Why Does the “G” String Go Out of Tune So Easily?


acoustic guitar | Sandy Music Lab

As you know, tuning is a massive part of being a guitar player. And if you tune your guitar regularly, you may have noticed that the G string often needs a re-tuning more frequently than the other strings. But what is the reason for this?

The G string tends to go out of tune so easily due mainly to its placement on the guitar. The type of strings used and the position of the string relative to the nut of the guitar can also have an affect on how well the G string holds its pitch.

In this article, I’ll explain the various reasons why the G string goes out of tune so quickly and what you can do to better keep your guitar in tune for longer. I’ll also discuss how to ensure the rest of the strings stay in tune as well. 

What It Means To Be ‘Out of Tune’

Before we delve into the G string, let’s take a moment to figure out what ‘out of tune’ means. Every song has notes from letters A-G, and singing or playing those notes correctly means that the song sounds good and you are performing it like the original author intended it to be done. 

Being out of tune means your instrument or voice is singing or playing a different note than what has been composed. One can play out of tune when the pitch is sharp or flat of a note within a scale. 

This can make certain songs sound off-key and generally ruin your performance. So if you want your music to turn out well, you should certainly make sure that everything is in tune!

Reasons the G String Goes Out of Tune So Easily

All of your guitar strings will eventually go out of tune, primarily due to not being played. However, the G-string is a unique beast for musicians, and it’s mostly related to how the strings rest on your actual guitar, so let’s look at the string itself.

The Type of String 

In most cases, the string is plain and not wound. Wound strings are thicker and consist of the wire of the string, which is then wrapped up in a sheath. Plain strings are simply strings without any coating. The lighter the string is, the easier it can be to throw it out of tune by bending the string whenever you play.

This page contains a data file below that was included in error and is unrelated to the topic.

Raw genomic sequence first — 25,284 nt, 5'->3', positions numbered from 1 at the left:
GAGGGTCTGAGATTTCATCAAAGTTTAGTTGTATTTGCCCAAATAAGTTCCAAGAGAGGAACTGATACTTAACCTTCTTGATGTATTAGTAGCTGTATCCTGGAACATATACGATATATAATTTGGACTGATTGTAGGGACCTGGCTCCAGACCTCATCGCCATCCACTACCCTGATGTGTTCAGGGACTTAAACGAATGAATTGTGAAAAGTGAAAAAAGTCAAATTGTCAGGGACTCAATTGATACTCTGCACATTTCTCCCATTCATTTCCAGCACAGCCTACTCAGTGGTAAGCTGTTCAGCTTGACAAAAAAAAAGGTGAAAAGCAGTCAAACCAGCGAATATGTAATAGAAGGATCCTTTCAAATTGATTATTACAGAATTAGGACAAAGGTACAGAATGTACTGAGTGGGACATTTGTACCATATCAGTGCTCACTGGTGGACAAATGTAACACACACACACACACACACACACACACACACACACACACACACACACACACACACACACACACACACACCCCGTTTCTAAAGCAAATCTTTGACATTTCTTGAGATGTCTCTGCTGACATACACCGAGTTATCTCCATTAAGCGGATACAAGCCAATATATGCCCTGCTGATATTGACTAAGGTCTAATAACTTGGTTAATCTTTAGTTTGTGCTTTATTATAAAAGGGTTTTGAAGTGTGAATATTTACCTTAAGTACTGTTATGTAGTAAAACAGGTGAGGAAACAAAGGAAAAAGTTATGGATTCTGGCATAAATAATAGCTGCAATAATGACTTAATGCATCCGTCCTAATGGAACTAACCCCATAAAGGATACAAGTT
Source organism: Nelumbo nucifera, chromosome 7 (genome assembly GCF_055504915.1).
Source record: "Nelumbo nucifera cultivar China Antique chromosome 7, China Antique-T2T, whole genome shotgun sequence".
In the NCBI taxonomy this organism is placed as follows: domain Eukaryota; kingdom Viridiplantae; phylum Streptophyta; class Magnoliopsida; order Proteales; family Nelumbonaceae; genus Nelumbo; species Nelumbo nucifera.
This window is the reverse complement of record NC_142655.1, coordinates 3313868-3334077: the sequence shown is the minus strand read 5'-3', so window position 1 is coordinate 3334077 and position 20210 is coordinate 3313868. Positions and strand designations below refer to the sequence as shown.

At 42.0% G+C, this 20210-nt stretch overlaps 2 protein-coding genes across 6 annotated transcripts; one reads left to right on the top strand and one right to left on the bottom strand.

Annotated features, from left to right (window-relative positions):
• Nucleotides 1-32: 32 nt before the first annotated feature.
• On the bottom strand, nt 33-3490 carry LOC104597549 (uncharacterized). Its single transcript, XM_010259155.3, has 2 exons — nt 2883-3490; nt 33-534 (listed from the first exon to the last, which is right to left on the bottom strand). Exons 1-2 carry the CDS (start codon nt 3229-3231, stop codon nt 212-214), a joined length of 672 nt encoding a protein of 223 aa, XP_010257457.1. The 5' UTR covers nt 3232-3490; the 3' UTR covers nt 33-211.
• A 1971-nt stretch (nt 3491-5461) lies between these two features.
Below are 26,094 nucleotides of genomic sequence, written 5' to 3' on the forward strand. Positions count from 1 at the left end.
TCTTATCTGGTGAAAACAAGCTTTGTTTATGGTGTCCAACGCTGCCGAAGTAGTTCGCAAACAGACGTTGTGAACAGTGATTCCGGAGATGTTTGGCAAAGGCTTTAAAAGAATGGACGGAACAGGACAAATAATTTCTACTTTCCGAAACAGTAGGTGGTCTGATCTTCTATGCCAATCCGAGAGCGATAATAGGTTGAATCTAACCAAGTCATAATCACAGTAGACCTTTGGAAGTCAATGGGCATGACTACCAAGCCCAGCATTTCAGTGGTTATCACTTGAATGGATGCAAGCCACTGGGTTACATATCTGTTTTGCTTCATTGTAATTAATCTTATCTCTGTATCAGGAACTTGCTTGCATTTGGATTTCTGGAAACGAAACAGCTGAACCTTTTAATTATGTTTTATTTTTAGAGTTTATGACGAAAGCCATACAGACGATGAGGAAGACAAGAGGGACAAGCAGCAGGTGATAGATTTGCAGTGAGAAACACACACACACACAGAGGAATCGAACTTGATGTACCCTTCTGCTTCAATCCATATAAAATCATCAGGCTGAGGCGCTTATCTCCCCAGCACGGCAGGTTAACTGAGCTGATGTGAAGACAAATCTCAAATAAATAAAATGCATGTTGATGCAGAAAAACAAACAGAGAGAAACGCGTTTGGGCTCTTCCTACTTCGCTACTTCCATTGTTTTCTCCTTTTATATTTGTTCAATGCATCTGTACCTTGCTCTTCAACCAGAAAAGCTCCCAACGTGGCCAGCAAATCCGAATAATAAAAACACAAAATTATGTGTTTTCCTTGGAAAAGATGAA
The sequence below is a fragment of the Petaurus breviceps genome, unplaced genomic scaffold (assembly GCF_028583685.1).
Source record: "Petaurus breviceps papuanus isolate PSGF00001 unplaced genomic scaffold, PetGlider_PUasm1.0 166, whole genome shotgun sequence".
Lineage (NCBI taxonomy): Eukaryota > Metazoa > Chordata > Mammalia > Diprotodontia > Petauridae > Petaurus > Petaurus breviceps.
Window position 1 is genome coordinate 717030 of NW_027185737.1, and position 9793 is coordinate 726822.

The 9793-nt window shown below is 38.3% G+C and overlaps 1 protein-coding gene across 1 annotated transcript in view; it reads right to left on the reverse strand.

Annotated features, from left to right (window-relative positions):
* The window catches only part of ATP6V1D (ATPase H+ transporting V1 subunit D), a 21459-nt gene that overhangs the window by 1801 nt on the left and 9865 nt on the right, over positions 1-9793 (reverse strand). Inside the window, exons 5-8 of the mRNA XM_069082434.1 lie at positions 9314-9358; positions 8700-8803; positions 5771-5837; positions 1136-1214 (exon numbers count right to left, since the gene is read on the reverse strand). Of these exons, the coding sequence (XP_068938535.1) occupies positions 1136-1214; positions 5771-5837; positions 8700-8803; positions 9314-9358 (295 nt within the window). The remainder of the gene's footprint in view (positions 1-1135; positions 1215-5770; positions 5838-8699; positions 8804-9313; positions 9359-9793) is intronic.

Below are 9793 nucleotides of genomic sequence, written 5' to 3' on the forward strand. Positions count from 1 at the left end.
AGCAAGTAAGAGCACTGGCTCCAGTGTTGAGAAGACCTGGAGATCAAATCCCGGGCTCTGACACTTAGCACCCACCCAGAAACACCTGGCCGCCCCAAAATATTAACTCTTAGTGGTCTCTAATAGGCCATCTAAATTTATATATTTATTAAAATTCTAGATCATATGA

So if you happen to have a plain string on your acoustic or electric guitar, then replacing it with a more durable wound string won’t affect how you play. The purpose, in this case, is to ensure the string won’t bend out of shape.

The Basic Guitar Parts

Guitars have a ton of moving and essential parts for any musician: frets, strings, nuts, and the neck of the guitar, to name a few. One of the few parts that we don’t pay a ton of attention to is the neck. More specifically, we need to focus on the little white part sitting right at the top of the neck and separating the neck and the headstock. It’s more important than we realize.

You also need to look at the rest of the guitar because the setup of the guitar can also impact just how quickly the G-string goes out of tune. The strings have different heights on the nut, which you can see if you look down and underneath the guitar strings.

The G string rests on the fretboard at a different height and a different angle than the rest of the strings. If the G string is too high on your guitar, then you need to press the string down farther to play a note or a chord. This forces you to put more force on the guitar, and then you run the chance of bending the guitar string out of tune. 

The nut is one of the things that helps to affect the entire tone of the guitar, and it plays a big part in the tone of your guitar strings. It helps to keep all of the strings properly spaced through slots carved into the nut. The more that the strings stay inside of the nut, then the more in tune your strings will be.

As the strings are used whenever you play, the holders holding the strings will get worn away and will become damaged. This will stop the strings from remaining in place, and they will start to move up and down on the neck. These tiny movements can stretch out the string, which can cause more problems for your string. As they stretch, they can get out of tune.